Breaking news from around the world
Get the Bing + MSN extension
Now Available in Community - MBAS 2019 Presentation Videos
Catch the most popular sessions on demand and learn how Dynamics 365, Power BI, PowerApps, Microsoft Flow, and Excel are powering major transformations around the globe. | View Gallery
2019 release wave 2 Discover the latest updates to Dynamics 365Release overview guides and videos Release Plan | Early Access Availability
Ace your Dynamics 365 deployment with packaged services delivered by expert consultants. | Explore service offerings
Connect with the ISV success team on the latest roadmap, developer tool for AppSource certification, and ISV community engagements | ISV self-service portal
The FastTrack program is designed to help you accelerate your Dynamics 365 deployment with confidence.
FastTrack Program | Finance TechTalks | Customer Engagement TechTalks | Talent TechTalks | Upcoming TechTalks
It’s pretty easy to run Microsoft Dynamics NAV (RTC or otherwise) as another user while you’re inside the domain (shift right click on most Windows machines to find a “Run as another user” option, if you did not know).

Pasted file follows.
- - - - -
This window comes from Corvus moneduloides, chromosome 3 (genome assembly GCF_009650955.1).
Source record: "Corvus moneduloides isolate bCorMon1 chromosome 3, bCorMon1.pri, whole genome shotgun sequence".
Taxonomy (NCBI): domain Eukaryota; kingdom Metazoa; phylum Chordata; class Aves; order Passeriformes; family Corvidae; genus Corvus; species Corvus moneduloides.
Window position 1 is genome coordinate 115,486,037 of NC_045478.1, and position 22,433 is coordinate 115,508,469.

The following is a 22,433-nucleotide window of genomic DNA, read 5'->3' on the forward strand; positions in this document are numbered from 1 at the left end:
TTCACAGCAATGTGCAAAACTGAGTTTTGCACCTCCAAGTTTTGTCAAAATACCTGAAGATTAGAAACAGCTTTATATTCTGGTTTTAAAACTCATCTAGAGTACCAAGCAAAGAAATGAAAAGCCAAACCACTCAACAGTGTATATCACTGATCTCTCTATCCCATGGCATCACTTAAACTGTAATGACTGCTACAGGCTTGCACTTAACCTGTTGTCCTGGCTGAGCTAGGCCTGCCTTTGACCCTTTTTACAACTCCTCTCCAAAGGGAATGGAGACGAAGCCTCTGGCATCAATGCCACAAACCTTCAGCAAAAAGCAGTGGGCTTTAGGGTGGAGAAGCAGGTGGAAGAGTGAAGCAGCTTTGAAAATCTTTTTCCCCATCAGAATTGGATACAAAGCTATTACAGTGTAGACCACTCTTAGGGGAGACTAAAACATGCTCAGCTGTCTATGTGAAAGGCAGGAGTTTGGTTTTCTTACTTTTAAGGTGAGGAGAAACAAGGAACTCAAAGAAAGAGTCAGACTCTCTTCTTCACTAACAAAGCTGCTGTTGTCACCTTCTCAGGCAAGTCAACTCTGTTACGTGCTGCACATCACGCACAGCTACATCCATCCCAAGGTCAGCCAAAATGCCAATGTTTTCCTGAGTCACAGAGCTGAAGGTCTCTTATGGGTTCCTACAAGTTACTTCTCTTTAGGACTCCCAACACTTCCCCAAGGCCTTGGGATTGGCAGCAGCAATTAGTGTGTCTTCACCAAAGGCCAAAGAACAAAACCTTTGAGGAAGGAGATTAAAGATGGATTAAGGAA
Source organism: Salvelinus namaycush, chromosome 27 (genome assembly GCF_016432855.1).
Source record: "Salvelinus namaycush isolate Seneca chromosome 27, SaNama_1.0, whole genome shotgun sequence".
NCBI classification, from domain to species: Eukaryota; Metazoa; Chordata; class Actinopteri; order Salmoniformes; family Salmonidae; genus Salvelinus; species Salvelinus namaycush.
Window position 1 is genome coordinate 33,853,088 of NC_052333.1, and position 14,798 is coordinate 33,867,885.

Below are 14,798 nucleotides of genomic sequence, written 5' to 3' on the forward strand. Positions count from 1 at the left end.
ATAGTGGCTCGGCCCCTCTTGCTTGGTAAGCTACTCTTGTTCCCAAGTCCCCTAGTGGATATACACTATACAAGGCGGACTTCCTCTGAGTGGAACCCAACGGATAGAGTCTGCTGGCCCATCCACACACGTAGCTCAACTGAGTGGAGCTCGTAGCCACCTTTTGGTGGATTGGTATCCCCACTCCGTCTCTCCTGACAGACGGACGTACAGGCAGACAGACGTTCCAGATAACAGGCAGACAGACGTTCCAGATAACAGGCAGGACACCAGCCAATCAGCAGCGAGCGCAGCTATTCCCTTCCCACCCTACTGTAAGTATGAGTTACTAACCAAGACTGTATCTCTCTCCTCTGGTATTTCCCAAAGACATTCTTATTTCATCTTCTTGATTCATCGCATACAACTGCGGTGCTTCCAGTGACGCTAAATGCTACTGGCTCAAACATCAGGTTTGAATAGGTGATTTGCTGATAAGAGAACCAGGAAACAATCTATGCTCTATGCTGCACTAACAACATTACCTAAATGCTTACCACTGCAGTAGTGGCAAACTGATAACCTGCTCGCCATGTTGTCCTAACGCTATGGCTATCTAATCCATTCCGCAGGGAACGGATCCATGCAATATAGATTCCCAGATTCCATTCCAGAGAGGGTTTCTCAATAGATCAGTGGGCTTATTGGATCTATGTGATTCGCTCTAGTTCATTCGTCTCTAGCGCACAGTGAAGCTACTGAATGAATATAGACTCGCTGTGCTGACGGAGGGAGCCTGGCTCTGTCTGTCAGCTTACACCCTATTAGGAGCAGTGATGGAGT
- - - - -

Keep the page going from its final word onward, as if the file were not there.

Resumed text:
We had a situation come up where, for training purposes, it was necessary to use a machine that was not part of the domain connect up to the training server’s NAV instance. But, no matter how many times you “Run as another user” and enter your domain credentials, there’s a lot of machinery behind the scenes that will grind to a halt and reject your credentials with little information to go on. A very clever admin might even try to setup a shortcut or batch file to use the runas to try to send domain credentials, which will also fail.
The good news is that you can fix this:
runas /netonly /user:[DOMAIN\User] [“NAV EXE path”]
The /netonly switch will magically make things behave. The application runs on the local machine with no issue, but when it talks to the network, it will use the credentials you provide it. You’ll get a Command Prompt when you run the command (via shortcut or batch file) asking for the password, so it’s not the pretty solution, but for someone, it’s the solution you need.
*This is obviously nothing I would recommend an organization make as part of their standard practice, I provide no warranty of safety, swim at your own risk, consult a NAV doctor if your queries last more than 10 minutes, etc
Business Applications communities